Vermouth is an aromatized fortified wine that is flavored with a variety of botanicals (roots, barks, flowers, seeds, herbs, and spices) and occasionally colored. The first contemporary variants of the beverage were created in Turin, Italy, somewhere between the mid- to late-18th century, according to historical records. While vermouth was initially used for medical purposes, it was eventually popularized as an apéritif, with trendy cafés in Turin selling it to customers around the clock for a small fee. It first gained popularity among bartenders in the late nineteenth century as a major component in classic cocktails including as the martini, the Manhattan, the Rob Roy, and the Negroni. In addition to being drank as an apéritif or as an ingredient in cocktails, vermouth is occasionally used as a substitute for white wine in cooking.
Sweet vermouth and dry vermouth have traditionally been the two most popular varieties of vermouth. In response to increased demand and competition, vermouth producers have developed new varieties like as extra-dry white, sweet white (blanc or bianco), red, amber (ambre or rosso), and rosé.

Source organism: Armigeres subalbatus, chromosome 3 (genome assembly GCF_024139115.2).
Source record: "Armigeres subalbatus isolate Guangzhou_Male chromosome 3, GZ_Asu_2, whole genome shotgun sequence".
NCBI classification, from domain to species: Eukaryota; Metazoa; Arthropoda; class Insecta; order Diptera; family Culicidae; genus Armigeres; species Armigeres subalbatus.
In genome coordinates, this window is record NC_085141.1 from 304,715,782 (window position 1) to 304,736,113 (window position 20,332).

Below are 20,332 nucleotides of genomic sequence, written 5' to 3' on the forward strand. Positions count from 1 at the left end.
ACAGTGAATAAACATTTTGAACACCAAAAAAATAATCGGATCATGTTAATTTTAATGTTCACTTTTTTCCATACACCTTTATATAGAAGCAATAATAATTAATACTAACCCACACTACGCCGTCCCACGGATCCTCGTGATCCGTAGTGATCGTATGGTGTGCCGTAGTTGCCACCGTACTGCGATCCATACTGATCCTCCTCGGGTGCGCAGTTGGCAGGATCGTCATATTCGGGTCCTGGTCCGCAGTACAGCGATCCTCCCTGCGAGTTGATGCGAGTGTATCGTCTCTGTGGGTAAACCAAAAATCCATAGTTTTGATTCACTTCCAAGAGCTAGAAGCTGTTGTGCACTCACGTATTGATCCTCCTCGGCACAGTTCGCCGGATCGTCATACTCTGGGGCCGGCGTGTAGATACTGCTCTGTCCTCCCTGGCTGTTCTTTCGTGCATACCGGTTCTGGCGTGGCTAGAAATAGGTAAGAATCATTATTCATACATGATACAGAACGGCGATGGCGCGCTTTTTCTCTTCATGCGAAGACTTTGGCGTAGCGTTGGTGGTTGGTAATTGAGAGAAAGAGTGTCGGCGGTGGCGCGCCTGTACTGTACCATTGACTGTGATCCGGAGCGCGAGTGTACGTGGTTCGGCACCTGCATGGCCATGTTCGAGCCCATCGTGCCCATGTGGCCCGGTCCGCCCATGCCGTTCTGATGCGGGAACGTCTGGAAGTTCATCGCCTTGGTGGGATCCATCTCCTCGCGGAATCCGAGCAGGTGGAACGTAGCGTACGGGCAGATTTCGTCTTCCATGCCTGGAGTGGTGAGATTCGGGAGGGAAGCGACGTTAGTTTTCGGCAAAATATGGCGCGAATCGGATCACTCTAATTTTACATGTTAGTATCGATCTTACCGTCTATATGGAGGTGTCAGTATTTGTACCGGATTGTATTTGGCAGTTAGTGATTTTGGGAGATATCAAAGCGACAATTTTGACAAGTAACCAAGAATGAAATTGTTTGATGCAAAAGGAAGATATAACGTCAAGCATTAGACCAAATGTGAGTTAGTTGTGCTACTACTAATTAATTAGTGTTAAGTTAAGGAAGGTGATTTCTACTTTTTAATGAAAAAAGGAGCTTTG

Vermouth is made by starting with a neutral grape wine or unfermented wine must as a basis and working up from there. Each manufacturer adds additional alcohol and a proprietary mixture of dry ingredients, which may include aromatic herbs, roots, and barks, to the base wine, base wine plus spirit, or spirit only – which may be redistilled before being added to the wine or unfermented wine must – before bottling the finished product. Following the aromatization and fortification of the wine, the vermouth is sweetened with cane sugar or caramelized sugar, depending on the style.
The majority of vermouth drunk across the world is produced by Italian and French firms, however Spain, the United States, and the United Kingdom are also notable manufacturers.
When it comes to cocktails, vermouth is a frequent component, notably in Martinis and Manhattans. When vermouth is eaten on its own, which is rare outside of Spain, Italy, Portugal, and France, it is often eaten as an apéritif, which is a digestif. Vermouth is used as an ingredient in a variety of different cocktails because it has been shown to be effective in decreasing the alcohol content of drinks that employ strong spirits as their foundation, offering a pleasant herbal flavor and scent, and enhancing the tastes of the base liquor. As previously said, vermouth is used as a component in the martini, which is one of the most well-known and popular drinks in the world. Originally, sweet vermouth was used in martinis. Around 1904, however, the use of drier French vermouths in the cocktail began to gain popularity. The phrase ""dry martini"" initially referred to the use of a drier vermouth as a mixer, rather than the use of less vermouth, as is often understood today.
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